Third Quarter 2015: China, Commodities, and the Fed
Investors shifted their focus from Greece to China in the third quarter of 2015. Greece, after starting the quarter by being the first developed country in history to miss a payment to the IMF, reached an austerity-for-aid agreement with the European Commission. The calm from the deal was short-lived, however, as China’s attempts to curtail its stock market slide grabbed global attention.
The Chinese government, which had already been purchasing stocks outright while banning short-selling, announced a surprise currency devaluation in early August. The move sent world equity prices lower as investors worried about the global reverberations from a Chinese slowdown. Commodities and emerging market stocks were the hardest hit, finishing down 16% and 18% respectively for the quarter while even developed markets declined 10%, in dollar terms.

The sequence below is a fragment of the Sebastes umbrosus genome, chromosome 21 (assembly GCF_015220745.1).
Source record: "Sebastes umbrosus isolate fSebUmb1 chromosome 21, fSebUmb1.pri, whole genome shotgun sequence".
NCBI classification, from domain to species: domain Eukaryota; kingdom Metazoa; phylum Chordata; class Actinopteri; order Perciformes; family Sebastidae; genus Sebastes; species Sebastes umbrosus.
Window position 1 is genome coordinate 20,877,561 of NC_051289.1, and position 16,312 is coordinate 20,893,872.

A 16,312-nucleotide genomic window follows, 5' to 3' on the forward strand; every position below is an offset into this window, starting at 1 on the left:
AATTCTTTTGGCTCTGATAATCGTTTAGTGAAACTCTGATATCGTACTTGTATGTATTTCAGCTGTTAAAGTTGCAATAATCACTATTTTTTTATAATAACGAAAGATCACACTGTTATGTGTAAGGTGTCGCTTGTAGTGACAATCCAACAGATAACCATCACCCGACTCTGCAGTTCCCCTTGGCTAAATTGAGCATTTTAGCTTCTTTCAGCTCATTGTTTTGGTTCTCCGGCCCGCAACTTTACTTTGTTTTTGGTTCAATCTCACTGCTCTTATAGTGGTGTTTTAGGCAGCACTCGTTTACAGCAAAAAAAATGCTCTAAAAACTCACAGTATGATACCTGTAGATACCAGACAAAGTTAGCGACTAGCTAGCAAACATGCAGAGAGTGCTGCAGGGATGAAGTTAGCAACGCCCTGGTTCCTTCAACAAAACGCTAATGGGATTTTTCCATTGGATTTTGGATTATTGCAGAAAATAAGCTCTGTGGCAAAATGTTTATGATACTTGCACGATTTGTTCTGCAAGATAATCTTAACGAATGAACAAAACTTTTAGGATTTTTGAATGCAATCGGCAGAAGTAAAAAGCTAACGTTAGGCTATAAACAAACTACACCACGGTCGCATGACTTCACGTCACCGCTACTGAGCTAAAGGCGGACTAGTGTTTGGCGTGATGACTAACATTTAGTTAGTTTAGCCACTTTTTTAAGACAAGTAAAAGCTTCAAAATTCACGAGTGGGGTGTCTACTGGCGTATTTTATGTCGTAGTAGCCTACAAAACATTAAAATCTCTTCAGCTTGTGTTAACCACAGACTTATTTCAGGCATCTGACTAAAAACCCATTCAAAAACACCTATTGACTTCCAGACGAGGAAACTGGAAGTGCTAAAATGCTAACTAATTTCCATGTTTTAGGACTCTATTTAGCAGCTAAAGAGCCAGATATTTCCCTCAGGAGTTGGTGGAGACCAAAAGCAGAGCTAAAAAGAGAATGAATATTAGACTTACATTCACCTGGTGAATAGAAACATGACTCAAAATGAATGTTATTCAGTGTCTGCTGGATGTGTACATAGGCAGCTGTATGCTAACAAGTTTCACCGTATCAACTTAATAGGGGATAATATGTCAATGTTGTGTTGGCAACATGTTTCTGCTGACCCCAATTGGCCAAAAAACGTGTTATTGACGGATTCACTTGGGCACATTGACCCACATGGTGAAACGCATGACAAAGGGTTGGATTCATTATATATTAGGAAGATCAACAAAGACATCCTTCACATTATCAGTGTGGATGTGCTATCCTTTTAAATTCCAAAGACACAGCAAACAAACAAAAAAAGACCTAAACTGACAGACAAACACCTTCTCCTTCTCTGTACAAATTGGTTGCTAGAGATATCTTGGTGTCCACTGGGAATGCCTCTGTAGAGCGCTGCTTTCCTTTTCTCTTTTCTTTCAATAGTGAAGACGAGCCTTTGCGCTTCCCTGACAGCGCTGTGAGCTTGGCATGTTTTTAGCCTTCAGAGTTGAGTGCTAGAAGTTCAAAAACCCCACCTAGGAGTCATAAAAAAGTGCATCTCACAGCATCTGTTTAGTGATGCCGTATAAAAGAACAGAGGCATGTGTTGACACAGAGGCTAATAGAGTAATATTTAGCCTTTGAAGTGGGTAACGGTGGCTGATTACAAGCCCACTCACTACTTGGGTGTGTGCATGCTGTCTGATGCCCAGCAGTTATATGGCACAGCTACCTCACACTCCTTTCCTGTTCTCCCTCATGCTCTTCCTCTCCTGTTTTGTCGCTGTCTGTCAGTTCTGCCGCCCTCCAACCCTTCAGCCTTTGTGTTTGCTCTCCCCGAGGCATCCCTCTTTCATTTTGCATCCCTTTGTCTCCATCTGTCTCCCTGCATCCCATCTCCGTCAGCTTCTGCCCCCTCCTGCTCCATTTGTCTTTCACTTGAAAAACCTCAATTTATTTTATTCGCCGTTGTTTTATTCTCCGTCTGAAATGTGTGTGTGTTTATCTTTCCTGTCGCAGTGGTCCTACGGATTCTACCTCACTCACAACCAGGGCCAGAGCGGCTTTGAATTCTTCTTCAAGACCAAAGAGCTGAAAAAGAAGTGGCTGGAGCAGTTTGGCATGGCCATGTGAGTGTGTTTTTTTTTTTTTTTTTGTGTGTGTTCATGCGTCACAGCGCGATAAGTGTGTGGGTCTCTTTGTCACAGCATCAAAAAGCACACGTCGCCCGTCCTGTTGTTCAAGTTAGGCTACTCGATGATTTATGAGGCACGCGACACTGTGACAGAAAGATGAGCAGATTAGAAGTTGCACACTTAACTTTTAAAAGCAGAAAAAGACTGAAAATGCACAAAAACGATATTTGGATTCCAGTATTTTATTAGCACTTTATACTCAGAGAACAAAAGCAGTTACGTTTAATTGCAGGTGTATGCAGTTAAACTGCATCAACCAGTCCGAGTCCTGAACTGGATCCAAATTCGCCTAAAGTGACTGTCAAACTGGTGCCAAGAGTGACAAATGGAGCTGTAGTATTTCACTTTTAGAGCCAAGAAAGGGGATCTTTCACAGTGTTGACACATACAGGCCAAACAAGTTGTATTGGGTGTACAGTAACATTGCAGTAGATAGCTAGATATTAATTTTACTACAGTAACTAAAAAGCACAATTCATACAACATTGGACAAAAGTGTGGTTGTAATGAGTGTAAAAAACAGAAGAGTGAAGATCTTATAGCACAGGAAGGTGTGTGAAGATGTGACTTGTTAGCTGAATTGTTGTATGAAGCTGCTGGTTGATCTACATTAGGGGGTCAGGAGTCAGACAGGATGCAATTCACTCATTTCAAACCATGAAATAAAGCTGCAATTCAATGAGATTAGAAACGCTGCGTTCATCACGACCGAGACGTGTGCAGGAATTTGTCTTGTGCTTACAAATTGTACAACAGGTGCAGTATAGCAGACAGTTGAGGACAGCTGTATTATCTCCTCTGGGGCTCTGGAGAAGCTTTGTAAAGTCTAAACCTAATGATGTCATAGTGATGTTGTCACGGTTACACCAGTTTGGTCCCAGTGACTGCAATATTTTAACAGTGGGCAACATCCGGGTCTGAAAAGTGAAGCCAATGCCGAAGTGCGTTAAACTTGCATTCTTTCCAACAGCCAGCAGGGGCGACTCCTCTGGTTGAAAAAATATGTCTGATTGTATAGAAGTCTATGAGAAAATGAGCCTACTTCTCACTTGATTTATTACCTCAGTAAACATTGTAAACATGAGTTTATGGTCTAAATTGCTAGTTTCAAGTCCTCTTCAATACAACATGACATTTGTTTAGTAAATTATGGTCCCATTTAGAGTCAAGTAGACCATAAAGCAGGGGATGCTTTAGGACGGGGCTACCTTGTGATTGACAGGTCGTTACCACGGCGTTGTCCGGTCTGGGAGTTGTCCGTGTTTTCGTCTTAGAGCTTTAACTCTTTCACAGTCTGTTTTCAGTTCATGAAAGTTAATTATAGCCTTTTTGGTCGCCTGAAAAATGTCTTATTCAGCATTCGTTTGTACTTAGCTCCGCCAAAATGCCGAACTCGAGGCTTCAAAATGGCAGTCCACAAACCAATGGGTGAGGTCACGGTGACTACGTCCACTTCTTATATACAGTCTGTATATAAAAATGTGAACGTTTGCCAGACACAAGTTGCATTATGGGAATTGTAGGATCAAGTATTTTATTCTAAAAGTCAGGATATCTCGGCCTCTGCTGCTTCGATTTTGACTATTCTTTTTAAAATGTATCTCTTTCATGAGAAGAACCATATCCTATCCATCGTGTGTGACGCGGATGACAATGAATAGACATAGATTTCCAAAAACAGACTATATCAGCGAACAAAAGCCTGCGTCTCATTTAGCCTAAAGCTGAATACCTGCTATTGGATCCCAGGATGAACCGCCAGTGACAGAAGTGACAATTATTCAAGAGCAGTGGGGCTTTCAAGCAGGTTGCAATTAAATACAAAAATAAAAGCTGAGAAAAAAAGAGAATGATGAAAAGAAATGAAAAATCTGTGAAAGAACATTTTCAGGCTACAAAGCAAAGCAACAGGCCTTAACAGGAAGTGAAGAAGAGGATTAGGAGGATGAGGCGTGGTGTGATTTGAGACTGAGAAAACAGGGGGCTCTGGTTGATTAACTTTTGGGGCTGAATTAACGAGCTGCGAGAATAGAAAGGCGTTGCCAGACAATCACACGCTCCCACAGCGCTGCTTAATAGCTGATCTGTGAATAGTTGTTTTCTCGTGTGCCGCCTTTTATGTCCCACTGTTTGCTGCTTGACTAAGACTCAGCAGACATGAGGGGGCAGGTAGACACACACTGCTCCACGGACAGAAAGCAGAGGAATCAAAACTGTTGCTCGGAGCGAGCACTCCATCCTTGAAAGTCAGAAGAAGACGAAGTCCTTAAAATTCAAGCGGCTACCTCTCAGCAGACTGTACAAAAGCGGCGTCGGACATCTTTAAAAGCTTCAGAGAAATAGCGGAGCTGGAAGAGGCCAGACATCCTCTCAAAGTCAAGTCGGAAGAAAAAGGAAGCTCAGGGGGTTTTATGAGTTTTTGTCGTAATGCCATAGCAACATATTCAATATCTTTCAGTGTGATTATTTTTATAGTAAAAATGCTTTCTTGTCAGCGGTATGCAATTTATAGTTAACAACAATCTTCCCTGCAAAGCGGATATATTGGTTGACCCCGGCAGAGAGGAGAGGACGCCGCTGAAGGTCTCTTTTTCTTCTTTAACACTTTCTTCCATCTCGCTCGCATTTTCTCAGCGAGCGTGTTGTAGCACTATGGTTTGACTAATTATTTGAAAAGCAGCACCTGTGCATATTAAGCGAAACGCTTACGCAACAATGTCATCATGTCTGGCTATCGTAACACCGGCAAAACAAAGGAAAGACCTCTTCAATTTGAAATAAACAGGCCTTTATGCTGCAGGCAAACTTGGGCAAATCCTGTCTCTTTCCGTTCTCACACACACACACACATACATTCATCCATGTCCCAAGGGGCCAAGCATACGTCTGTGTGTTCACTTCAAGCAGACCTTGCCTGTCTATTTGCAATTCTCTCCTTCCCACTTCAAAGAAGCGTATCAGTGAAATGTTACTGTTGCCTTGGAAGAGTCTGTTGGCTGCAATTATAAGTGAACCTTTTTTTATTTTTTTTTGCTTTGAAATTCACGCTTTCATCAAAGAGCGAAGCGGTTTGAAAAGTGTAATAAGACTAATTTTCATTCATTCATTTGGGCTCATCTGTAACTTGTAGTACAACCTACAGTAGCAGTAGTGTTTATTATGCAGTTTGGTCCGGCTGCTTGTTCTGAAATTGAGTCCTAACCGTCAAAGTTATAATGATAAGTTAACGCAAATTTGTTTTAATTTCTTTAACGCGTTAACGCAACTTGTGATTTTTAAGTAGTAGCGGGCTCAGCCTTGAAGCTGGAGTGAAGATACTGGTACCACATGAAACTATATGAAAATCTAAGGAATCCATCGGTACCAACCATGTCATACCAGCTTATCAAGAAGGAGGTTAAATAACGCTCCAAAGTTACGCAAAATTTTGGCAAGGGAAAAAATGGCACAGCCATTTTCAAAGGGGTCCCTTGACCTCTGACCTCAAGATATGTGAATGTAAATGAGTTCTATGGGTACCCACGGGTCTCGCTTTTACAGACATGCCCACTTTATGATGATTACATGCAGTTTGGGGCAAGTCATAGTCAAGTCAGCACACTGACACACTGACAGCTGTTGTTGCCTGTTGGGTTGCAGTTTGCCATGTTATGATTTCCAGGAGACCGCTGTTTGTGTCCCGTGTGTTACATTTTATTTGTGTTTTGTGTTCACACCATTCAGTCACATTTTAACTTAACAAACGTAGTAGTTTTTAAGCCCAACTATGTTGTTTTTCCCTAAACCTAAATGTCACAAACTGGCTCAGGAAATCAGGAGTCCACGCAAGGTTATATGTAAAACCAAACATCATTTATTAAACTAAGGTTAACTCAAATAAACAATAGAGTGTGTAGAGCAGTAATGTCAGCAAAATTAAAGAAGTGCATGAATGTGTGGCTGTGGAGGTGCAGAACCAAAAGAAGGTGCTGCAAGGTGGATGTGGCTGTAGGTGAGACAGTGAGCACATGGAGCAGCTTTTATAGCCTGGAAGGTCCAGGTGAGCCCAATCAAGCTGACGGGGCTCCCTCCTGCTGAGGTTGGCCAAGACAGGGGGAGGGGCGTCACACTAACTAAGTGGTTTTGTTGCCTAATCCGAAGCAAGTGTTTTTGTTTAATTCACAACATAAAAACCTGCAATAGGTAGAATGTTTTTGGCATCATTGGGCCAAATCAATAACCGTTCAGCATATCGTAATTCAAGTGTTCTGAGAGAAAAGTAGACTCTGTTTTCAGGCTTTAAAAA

In the face of this global economic uncertainty, the US dollar continued to climb relative to other world currencies, subtracting from returns to investing in international markets. The decline in commodity prices sent forward inflation expectations downward to levels not seen since the global financial crisis.
The increased market volatility and substantially declining inflation expectations were enough for the Federal Reserve to once again delay raising its key interest rate in September, a hike that seemed certain earlier in the summer. The Fed noted that it believes low inflation readings are transitory and due only to the market decline in commodity prices due to events in China. Both consumer spending and US job growth were strong in the summer months, although wage growth showed no signs of accelerating.
The combination of low energy prices and weak Chinese demand hurt energy and basic material producers in the US as high yield spreads increased substantially. Overall corporate earnings, however, were not materially impacted. The S&P 500 finished the quarter down over 6% and essentially flat over the past year. In the face of global risk re-pricing and the Fed’s delayed rate hike, bonds were positive.